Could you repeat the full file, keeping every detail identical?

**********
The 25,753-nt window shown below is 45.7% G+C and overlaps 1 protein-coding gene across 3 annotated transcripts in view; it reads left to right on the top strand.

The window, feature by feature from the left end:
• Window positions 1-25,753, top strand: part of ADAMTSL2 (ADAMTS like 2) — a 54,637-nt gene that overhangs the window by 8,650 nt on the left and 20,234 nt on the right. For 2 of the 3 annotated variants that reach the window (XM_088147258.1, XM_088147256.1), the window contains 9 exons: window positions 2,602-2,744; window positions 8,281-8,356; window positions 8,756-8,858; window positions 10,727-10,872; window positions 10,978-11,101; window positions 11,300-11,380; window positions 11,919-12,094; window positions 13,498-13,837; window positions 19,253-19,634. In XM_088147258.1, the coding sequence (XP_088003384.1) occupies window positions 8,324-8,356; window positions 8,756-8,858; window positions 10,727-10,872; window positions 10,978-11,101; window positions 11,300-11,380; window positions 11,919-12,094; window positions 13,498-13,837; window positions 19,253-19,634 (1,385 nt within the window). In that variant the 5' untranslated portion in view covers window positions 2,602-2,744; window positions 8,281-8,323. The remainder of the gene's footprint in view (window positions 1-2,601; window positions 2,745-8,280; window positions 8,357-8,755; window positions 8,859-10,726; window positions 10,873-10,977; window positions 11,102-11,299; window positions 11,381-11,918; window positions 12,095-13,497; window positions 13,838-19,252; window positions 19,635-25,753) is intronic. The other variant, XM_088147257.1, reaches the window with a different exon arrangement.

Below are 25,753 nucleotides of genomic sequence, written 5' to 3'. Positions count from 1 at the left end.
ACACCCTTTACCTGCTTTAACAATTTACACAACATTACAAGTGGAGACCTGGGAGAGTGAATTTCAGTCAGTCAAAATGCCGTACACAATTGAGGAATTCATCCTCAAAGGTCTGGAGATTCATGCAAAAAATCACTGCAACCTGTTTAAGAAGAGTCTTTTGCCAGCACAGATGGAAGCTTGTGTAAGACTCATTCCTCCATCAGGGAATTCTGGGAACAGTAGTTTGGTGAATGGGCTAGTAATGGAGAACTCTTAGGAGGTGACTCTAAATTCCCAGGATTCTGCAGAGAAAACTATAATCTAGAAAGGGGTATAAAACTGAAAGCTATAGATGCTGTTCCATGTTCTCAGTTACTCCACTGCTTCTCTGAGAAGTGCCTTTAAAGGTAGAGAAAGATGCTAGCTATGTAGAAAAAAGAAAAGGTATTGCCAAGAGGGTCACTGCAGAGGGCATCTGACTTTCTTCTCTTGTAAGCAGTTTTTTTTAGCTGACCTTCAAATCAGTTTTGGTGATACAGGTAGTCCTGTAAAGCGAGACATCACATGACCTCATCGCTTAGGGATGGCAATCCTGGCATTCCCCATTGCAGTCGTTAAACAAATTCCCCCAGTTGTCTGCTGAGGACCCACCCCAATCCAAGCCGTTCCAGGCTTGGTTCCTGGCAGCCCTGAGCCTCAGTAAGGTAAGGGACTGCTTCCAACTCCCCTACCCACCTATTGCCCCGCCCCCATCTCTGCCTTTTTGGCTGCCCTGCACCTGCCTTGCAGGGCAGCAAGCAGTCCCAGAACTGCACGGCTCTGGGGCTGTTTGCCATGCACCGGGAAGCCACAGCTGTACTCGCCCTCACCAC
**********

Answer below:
The 25,753-nt window shown below is 45.7% G+C and overlaps 1 protein-coding gene across 3 annotated transcripts in view; it reads left to right on the top strand.

The window, feature by feature from the left end:
• Window positions 1-25,753, top strand: part of ADAMTSL2 (ADAMTS like 2) — a 54,637-nt gene that overhangs the window by 8,650 nt on the left and 20,234 nt on the right. For 2 of the 3 annotated variants that reach the window (XM_088147258.1, XM_088147256.1), the window contains 9 exons: window positions 2,602-2,744; window positions 8,281-8,356; window positions 8,756-8,858; window positions 10,727-10,872; window positions 10,978-11,101; window positions 11,300-11,380; window positions 11,919-12,094; window positions 13,498-13,837; window positions 19,253-19,634. In XM_088147258.1, the coding sequence (XP_088003384.1) occupies window positions 8,324-8,356; window positions 8,756-8,858; window positions 10,727-10,872; window positions 10,978-11,101; window positions 11,300-11,380; window positions 11,919-12,094; window positions 13,498-13,837; window positions 19,253-19,634 (1,385 nt within the window). In that variant the 5' untranslated portion in view covers window positions 2,602-2,744; window positions 8,281-8,323. The remainder of the gene's footprint in view (window positions 1-2,601; window positions 2,745-8,280; window positions 8,357-8,755; window positions 8,859-10,726; window positions 10,873-10,977; window positions 11,102-11,299; window positions 11,381-11,918; window positions 12,095-13,497; window positions 13,838-19,252; window positions 19,635-25,753) is intronic. The other variant, XM_088147257.1, reaches the window with a different exon arrangement.

Below are 25,753 nucleotides of genomic sequence, written 5' to 3'. Positions count from 1 at the left end.
ACACCCTTTACCTGCTTTAACAATTTACACAACATTACAAGTGGAGACCTGGGAGAGTGAATTTCAGTCAGTCAAAATGCCGTACACAATTGAGGAATTCATCCTCAAAGGTCTGGAGATTCATGCAAAAAATCACTGCAACCTGTTTAAGAAGAGTCTTTTGCCAGCACAGATGGAAGCTTGTGTAAGACTCATTCCTCCATCAGGGAATTCTGGGAACAGTAGTTTGGTGAATGGGCTAGTAATGGAGAACTCTTAGGAGGTGACTCTAAATTCCCAGGATTCTGCAGAGAAAACTATAATCTAGAAAGGGGTATAAAACTGAAAGCTATAGATGCTGTTCCATGTTCTCAGTTACTCCACTGCTTCTCTGAGAAGTGCCTTTAAAGGTAGAGAAAGATGCTAGCTATGTAGAAAAAAGAAAAGGTATTGCCAAGAGGGTCACTGCAGAGGGCATCTGACTTTCTTCTCTTGTAAGCAGTTTTTTTTAGCTGACCTTCAAATCAGTTTTGGTGATACAGGTAGTCCTGTAAAGCGAGACATCACATGACCTCATCGCTTAGGGATGGCAATCCTGGCATTCCCCATTGCAGTCGTTAAACAAATTCCCCCAGTTGTCTGCTGAGGACCCACCCCAATCCAAGCCGTTCCAGGCTTGGTTCCTGGCAGCCCTGAGCCTCAGTAAGGTAAGGGACTGCTTCCAACTCCCCTACCCACCTATTGCCCCGCCCCCATCTCTGCCTTTTTGGCTGCCCTGCACCTGCCTTGCAGGGCAGCAAGCAGTCCCAGAACTGCACGGCTCTGGGGCTGTTTGCCATGCACCGGGAAGCCACAGCTGTACTCGCCCTCACCAC